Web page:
Saturday, January 20, 2007

Thrift

One of the big reasons why onsite opportunities are craved in the IT industry is the potential of making and saving money. Many Indian IT majors are forced to pay minimum wages abroad for the skills that our engineers bring to the table which our enterprising engineers in turn find quite plentiful enough.

Though I like making good money, I would rather it came to me by its own accord whilst I pursue a higher ambition, whatever that means. On the way I hope to enjoy a comfortable, that’s all I ask, comfortable life.

There are few things I would rather not do. One of them is sharing rooms, if I can avoid it. Somehow, I have been a bit lucky in this regard. Dad was making enough money by the time I was 14- an important age, I tell you- for me to have my own room. Providence made me join engineering and B school hostels with that same circumstance. So apart from the odd occurrence here and there, I – or others, depends on your opinion of me- have been well shielded.

The point of all this is – apart from trying to sound cool, that is- the fact that while six Indians in my client’s office –two from my company- are sharing a 3 bhk flat, I have taken separate digs in Bristol in a 1 bhk. Soon enough, the two colleagues of mine wanted to move into my place as they couldn’t get along with the others. I said fine as long as I could at least keep the bedroom for myself. I think they got “Don’t come near me” vibes and changed their mind. Pity, could have learnt some culinary skills from them.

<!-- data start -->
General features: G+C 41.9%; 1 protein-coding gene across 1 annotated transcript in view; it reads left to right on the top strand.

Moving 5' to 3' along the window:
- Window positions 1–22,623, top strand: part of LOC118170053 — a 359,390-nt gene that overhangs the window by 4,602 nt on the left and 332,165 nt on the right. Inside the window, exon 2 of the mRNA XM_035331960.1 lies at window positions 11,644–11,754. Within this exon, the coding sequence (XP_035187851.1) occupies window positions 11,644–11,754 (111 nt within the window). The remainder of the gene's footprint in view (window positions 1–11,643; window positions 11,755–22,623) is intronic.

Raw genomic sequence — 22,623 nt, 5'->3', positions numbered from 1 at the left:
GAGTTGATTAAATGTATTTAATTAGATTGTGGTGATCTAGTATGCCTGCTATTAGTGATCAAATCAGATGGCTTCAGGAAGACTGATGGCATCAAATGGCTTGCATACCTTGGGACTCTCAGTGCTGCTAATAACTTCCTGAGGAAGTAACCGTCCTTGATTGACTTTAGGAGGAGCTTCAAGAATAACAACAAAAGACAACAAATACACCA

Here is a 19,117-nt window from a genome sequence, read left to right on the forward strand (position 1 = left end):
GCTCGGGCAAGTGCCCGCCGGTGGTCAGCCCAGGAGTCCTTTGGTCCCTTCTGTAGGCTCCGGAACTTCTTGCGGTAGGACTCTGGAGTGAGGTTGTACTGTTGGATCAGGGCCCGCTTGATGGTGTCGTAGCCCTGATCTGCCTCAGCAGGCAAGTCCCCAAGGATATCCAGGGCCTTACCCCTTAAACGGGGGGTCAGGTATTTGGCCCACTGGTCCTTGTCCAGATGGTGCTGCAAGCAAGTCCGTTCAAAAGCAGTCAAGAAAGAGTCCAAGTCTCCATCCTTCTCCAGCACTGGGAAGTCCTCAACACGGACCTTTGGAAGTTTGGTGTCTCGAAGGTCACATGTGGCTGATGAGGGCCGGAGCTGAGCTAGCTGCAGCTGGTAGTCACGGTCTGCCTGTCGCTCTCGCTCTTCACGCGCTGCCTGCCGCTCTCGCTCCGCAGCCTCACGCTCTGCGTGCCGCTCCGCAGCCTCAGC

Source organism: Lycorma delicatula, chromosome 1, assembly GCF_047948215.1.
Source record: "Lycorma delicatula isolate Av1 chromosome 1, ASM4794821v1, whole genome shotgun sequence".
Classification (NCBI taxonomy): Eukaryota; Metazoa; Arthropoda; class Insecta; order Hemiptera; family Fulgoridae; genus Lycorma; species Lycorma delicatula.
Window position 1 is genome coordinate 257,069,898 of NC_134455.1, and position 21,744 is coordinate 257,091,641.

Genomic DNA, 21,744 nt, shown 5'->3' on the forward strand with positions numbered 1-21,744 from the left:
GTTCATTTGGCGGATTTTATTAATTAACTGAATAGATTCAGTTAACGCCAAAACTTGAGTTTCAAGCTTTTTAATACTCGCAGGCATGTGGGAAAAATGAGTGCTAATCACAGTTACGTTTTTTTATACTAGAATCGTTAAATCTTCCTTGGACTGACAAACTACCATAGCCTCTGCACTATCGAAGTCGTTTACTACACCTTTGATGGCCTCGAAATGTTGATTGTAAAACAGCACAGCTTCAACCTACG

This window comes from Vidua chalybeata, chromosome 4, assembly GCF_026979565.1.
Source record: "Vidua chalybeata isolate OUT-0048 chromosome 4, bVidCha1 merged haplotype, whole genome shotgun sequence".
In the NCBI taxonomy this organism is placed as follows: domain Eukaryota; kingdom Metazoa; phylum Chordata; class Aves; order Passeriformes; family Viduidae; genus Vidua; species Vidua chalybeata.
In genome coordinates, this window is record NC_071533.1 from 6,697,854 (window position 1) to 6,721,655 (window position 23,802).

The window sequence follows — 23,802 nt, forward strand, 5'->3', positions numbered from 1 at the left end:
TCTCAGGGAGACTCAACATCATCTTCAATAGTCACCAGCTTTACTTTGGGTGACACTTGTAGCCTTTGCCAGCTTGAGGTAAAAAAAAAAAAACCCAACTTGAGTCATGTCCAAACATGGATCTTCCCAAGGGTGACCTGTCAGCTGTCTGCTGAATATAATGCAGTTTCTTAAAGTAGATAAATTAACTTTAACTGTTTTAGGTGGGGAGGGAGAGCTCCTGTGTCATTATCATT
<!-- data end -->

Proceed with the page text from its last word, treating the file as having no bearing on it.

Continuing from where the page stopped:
Coming back to thrift, sometimes it could go to ridiculous levels and when you are staying in a group and want to make decisions for the whole group, the lowest denominator always prevails since the cost has to be shared. So the cheapest rice is bought, which results in poor results in the kitchen, though I am the last person who should be making a comment like this. Sometimes, it’s even competitive, who spends the least, or even, you spend more, you are a fool.

As for me, it ensures an entertaining stream of conversation.

“D&C, the other day the four of us went looking to buy plates. We saw the cheapest offer at buy three, get one free. When we decide to go for it, D decides that he no longer wants to eat out of a plate but will manage out of the small bowl that he has. Next day, I see him eating out of OUR plate. I could have almost hit him.”

I laughed and laughed.

“D&C, even I am getting worse by the day. The other day, after reconciliation, he owed me nine pence, which he was writing off. I said – I want my nine pence back!-.”

We were going out for lunch everyday. But for the last few days, we have been eating tortillas and yoghurt, not the best combination. After one such repast, my colleague calculates and says happily,

“We have managed the lunch in 90 pence each.”

I just stared back. I had thought we were eating this shit to avoid going out into the cold.

I didn’t give him the ninety pence.

2 comments:

Aravind said...

How much is that in Euros? I know I spent about 6 Euros a day for lunch in Munich. Dinner was even more expensive. But then, food is one thing that I dont skimp on.
The heck with saving money. If you dont spend it there, you will spend it elsewhere. You might as well live a comfortable life.

dazedandconfused said...

ecckjaactly!!